First, this topic has become highly politicized, so it's impossible to discuss it without people howling that you're just rooting for a particular political team. Second, no one likes paying taxes. Third, everyone would like a tax cut, including me.

So I think we can all agree that everyone would prefer that tax cuts actually did spur economic growth.

...

Well, the bottom line appears to be that low taxes do not spur economic growth and DO cause greater economic inequality.

So, although it sounds like heresy, presidents and Congress-people who actually want to fix the economy might want to consider raising taxes rather than cutting them. Or, at the very least, keeping them the same.


Read more: http://www.businessinsider.com/study...#ixzz2CP2lsjny
So the basic answer to your question is yes.
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Old 12-05-2012, 08:28 PM   #48
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Default Re: Republicans and rich people

I have also read a study that FDR government intervention and policies slowed the economic growth as compared to letting the free market do its thing.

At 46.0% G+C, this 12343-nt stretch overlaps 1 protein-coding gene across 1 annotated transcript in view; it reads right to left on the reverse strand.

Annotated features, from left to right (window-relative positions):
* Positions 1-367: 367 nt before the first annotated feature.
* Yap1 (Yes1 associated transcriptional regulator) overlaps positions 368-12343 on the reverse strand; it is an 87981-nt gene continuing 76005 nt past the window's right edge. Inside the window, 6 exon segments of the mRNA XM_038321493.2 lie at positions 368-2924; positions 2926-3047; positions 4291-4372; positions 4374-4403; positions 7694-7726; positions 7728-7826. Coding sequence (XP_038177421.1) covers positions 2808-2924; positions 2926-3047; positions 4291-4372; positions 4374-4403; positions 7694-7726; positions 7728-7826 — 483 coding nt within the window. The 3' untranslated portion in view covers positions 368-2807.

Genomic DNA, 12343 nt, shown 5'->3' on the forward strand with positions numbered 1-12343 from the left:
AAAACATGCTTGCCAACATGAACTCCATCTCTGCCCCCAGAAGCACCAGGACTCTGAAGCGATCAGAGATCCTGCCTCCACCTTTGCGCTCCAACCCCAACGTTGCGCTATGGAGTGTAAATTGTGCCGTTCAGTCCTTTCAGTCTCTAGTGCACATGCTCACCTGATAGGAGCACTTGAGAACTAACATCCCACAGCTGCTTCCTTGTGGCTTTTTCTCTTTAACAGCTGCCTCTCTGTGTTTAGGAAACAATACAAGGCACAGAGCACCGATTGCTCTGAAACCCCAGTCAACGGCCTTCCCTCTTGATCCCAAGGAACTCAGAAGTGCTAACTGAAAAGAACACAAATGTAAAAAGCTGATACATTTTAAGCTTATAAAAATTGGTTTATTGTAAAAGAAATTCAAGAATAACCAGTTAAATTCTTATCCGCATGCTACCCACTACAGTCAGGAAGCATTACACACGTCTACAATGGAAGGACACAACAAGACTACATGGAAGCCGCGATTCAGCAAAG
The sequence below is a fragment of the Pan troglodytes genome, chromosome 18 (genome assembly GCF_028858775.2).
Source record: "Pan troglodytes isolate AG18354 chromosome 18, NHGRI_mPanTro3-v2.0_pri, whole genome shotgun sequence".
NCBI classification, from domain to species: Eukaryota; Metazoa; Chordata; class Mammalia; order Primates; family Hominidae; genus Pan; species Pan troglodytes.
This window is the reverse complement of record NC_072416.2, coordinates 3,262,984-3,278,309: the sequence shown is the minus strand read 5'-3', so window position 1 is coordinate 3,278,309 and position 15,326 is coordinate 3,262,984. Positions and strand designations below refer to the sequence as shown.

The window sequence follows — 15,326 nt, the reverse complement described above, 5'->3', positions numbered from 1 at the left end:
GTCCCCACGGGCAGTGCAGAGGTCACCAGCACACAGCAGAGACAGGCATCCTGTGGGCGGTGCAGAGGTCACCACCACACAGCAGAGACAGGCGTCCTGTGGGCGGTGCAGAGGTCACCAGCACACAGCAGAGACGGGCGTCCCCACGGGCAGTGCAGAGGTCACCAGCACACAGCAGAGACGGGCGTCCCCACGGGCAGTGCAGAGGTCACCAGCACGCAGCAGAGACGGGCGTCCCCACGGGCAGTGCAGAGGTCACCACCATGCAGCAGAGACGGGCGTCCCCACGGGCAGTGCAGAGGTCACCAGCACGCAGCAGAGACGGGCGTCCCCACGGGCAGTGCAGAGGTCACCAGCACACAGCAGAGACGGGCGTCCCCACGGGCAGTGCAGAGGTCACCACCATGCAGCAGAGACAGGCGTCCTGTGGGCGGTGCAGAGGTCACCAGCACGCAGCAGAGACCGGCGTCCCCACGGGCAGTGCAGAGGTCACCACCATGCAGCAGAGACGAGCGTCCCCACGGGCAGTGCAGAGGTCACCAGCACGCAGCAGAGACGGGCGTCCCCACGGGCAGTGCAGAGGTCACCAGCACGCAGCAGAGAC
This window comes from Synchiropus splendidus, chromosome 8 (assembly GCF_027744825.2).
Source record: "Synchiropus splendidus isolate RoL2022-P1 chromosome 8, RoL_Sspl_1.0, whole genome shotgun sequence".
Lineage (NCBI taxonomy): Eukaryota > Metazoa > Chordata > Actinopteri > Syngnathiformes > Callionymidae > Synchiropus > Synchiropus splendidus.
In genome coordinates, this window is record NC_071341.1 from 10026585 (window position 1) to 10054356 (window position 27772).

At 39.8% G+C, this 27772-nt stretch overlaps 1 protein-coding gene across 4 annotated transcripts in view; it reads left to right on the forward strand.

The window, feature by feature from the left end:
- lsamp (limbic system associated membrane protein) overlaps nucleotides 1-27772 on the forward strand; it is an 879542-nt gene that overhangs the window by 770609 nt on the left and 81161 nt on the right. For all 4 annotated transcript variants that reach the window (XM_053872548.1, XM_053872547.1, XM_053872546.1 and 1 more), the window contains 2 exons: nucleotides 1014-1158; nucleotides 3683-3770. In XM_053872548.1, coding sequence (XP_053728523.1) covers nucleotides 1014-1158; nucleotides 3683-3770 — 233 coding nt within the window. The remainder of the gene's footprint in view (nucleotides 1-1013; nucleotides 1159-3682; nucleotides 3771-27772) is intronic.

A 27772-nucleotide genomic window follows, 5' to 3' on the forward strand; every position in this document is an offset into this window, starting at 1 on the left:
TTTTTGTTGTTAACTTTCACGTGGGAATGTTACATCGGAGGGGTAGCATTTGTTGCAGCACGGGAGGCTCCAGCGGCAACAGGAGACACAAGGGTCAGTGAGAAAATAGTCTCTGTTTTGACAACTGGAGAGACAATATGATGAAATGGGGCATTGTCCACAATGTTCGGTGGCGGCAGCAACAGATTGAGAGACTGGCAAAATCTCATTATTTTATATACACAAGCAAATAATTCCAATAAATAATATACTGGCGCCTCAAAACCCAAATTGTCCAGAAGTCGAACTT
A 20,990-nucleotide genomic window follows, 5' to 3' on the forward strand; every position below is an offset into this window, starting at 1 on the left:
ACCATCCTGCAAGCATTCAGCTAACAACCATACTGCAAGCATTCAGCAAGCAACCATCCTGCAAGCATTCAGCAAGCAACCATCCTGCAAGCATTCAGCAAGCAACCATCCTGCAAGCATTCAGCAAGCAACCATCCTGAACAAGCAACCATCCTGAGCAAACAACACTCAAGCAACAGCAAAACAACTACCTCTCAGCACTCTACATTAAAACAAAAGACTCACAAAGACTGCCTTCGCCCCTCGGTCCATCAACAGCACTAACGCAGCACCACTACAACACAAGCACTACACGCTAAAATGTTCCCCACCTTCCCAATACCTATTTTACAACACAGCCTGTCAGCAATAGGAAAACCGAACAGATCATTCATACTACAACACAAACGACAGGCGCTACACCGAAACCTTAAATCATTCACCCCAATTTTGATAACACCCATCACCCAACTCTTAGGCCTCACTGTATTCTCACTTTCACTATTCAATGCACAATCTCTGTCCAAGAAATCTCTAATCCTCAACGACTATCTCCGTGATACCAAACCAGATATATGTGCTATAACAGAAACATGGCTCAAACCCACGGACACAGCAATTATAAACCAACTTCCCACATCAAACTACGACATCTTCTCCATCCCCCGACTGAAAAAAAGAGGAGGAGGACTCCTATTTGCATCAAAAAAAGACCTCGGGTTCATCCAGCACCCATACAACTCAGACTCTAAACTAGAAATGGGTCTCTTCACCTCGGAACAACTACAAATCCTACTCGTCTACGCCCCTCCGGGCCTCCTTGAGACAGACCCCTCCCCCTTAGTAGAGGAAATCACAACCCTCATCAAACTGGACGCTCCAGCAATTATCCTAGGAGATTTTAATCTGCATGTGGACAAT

http://newsroom.ucla.edu/portal/ucla...sion-5409.aspx
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Old 12-05-2012, 08:41 PM   #49
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Default Re: Republicans and rich people

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Originally Posted by Balla_Status
I have also read a study that FDR government intervention and policies slowed the economic growth as compared to letting the free market do its thing.

http://newsroom.ucla.edu/portal/ucla...sion-5409.aspx

I honestly have no idea how FDR's 25% wage increase and antitrust collective bargaining deal affected the recovery during the depression, I haven't studied NIRA and its ramifications so I can't comment on that. But that article/study was written in 2004 so I wonder how the authors would feel about deregulation and tax cuts in 2008 and now. One thing that stood out to me there was this:
Robert E. Lucas Jr., the 1995 Nobel Laureate in economics, and the John Dewey Distinguished Service Professor of Economics at the University of Chicago. "The prevention and cure of depressions is a central mission of macroeconomics, and if we can't understand what happened in the 1930s, how can we be sure it won't happen again?"